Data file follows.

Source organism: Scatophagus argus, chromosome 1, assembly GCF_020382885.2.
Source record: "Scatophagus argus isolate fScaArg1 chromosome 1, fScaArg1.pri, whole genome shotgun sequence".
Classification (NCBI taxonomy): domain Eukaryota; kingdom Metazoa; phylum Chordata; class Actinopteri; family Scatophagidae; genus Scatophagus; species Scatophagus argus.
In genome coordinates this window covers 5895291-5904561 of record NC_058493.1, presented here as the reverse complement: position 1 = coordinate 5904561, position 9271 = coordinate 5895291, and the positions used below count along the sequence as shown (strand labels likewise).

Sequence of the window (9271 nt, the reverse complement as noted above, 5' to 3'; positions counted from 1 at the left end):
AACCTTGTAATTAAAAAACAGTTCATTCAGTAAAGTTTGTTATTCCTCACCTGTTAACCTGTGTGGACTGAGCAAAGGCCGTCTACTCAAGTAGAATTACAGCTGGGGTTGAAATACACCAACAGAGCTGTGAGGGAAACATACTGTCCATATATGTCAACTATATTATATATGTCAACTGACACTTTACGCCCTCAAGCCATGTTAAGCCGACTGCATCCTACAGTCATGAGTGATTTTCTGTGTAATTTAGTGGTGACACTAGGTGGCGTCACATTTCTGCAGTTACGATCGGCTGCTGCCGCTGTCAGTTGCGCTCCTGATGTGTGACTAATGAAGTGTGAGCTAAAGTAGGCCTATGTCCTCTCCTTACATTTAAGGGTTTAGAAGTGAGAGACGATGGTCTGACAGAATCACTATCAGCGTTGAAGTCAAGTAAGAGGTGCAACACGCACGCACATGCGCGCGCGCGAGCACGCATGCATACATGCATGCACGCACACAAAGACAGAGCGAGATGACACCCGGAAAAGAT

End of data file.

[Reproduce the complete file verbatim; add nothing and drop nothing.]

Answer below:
Source organism: Scatophagus argus, chromosome 1, assembly GCF_020382885.2.
Source record: "Scatophagus argus isolate fScaArg1 chromosome 1, fScaArg1.pri, whole genome shotgun sequence".
Classification (NCBI taxonomy): domain Eukaryota; kingdom Metazoa; phylum Chordata; class Actinopteri; family Scatophagidae; genus Scatophagus; species Scatophagus argus.
In genome coordinates this window covers 5895291-5904561 of record NC_058493.1, presented here as the reverse complement: position 1 = coordinate 5904561, position 9271 = coordinate 5895291, and the positions used below count along the sequence as shown (strand labels likewise).

Sequence of the window (9271 nt, the reverse complement as noted above, 5' to 3'; positions counted from 1 at the left end):
AACCTTGTAATTAAAAAACAGTTCATTCAGTAAAGTTTGTTATTCCTCACCTGTTAACCTGTGTGGACTGAGCAAAGGCCGTCTACTCAAGTAGAATTACAGCTGGGGTTGAAATACACCAACAGAGCTGTGAGGGAAACATACTGTCCATATATGTCAACTATATTATATATGTCAACTGACACTTTACGCCCTCAAGCCATGTTAAGCCGACTGCATCCTACAGTCATGAGTGATTTTCTGTGTAATTTAGTGGTGACACTAGGTGGCGTCACATTTCTGCAGTTACGATCGGCTGCTGCCGCTGTCAGTTGCGCTCCTGATGTGTGACTAATGAAGTGTGAGCTAAAGTAGGCCTATGTCCTCTCCTTACATTTAAGGGTTTAGAAGTGAGAGACGATGGTCTGACAGAATCACTATCAGCGTTGAAGTCAAGTAAGAGGTGCAACACGCACGCACATGCGCGCGCGCGAGCACGCATGCATACATGCATGCACGCACACAAAGACAGAGCGAGATGACACCCGGAAAAGAT